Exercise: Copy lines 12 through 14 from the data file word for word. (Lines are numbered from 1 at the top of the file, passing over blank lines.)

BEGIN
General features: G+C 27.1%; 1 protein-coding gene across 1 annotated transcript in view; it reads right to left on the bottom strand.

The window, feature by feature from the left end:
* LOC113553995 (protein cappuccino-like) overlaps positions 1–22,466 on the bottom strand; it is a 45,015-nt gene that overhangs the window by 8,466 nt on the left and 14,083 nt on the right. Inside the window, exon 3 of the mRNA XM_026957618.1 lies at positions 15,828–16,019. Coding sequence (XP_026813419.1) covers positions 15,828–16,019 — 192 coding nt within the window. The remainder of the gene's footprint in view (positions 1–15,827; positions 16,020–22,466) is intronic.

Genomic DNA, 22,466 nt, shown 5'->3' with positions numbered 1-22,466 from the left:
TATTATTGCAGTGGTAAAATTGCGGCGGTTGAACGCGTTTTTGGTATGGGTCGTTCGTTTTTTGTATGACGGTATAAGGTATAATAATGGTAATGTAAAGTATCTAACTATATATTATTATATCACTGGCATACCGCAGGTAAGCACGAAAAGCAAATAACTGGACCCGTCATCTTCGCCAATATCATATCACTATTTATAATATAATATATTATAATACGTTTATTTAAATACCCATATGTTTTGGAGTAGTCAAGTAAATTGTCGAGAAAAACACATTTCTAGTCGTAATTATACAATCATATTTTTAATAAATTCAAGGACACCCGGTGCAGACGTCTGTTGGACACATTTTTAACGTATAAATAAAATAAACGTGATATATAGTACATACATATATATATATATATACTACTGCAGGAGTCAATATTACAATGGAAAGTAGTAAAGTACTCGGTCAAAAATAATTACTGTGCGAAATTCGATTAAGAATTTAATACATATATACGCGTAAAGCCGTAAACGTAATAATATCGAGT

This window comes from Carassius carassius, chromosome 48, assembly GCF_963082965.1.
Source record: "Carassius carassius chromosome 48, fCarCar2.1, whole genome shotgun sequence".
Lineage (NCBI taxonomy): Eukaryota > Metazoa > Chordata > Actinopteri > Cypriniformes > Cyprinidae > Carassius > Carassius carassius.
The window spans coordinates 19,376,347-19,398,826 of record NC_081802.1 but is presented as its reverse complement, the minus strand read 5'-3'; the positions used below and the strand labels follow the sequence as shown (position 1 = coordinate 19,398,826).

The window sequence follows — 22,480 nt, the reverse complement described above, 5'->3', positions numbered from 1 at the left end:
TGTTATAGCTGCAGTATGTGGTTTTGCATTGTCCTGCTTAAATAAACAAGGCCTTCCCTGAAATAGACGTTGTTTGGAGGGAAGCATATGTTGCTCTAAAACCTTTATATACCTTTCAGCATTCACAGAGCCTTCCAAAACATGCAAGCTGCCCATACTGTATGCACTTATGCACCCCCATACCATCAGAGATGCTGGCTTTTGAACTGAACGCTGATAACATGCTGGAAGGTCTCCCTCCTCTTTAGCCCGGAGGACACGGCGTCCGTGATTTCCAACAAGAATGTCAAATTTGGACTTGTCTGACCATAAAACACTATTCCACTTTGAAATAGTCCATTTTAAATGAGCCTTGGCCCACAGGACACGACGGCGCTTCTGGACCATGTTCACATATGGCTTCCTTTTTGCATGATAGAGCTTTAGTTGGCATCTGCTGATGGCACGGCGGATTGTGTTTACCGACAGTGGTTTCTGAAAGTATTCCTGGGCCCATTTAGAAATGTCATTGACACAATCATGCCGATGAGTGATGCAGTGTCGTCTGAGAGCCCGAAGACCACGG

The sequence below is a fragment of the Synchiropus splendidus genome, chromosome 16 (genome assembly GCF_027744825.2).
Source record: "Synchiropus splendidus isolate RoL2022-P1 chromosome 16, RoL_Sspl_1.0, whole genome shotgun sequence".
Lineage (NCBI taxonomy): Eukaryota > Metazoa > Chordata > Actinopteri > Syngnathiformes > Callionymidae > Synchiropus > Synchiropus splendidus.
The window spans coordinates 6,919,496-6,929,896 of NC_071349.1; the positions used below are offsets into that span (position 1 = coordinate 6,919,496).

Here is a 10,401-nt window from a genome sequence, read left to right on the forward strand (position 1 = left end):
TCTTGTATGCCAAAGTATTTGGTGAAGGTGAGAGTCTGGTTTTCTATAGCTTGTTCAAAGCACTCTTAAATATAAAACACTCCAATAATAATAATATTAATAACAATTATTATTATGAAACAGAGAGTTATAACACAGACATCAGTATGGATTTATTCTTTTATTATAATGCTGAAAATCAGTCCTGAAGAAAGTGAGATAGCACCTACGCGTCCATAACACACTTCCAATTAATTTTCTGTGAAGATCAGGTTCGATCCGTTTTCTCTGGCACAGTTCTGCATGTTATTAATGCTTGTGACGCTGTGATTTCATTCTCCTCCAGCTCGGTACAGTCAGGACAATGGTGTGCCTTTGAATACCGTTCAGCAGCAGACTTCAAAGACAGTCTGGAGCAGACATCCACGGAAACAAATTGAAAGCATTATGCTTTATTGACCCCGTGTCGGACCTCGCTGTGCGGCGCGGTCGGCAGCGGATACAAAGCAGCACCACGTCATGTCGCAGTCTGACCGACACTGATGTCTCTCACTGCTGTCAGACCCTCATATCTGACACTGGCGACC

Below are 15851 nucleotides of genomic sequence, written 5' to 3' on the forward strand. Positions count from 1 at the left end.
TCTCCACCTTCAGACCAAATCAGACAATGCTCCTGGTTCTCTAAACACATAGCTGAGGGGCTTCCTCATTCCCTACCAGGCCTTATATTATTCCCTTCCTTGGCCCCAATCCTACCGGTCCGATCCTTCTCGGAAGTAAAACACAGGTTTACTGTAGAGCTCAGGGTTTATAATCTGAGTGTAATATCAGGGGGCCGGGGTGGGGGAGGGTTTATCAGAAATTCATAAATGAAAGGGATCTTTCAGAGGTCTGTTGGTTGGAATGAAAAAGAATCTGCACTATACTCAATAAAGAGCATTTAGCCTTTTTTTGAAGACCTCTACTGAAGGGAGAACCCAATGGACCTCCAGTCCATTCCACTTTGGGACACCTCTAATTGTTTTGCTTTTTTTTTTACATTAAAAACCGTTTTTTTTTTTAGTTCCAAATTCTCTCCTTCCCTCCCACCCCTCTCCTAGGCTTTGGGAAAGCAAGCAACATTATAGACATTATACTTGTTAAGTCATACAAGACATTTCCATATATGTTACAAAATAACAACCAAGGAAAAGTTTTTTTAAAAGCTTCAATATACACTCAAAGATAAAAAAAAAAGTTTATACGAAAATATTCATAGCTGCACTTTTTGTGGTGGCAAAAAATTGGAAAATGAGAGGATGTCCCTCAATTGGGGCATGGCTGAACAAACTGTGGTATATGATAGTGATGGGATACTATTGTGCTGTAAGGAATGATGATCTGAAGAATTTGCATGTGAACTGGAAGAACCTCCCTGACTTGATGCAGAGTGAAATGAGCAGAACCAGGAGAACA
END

The sequence below is a fragment of the Synchiropus splendidus genome, chromosome 16 (genome assembly GCF_027744825.2).
Source record: "Synchiropus splendidus isolate RoL2022-P1 chromosome 16, RoL_Sspl_1.0, whole genome shotgun sequence".
Lineage (NCBI taxonomy): Eukaryota > Metazoa > Chordata > Actinopteri > Syngnathiformes > Callionymidae > Synchiropus > Synchiropus splendidus.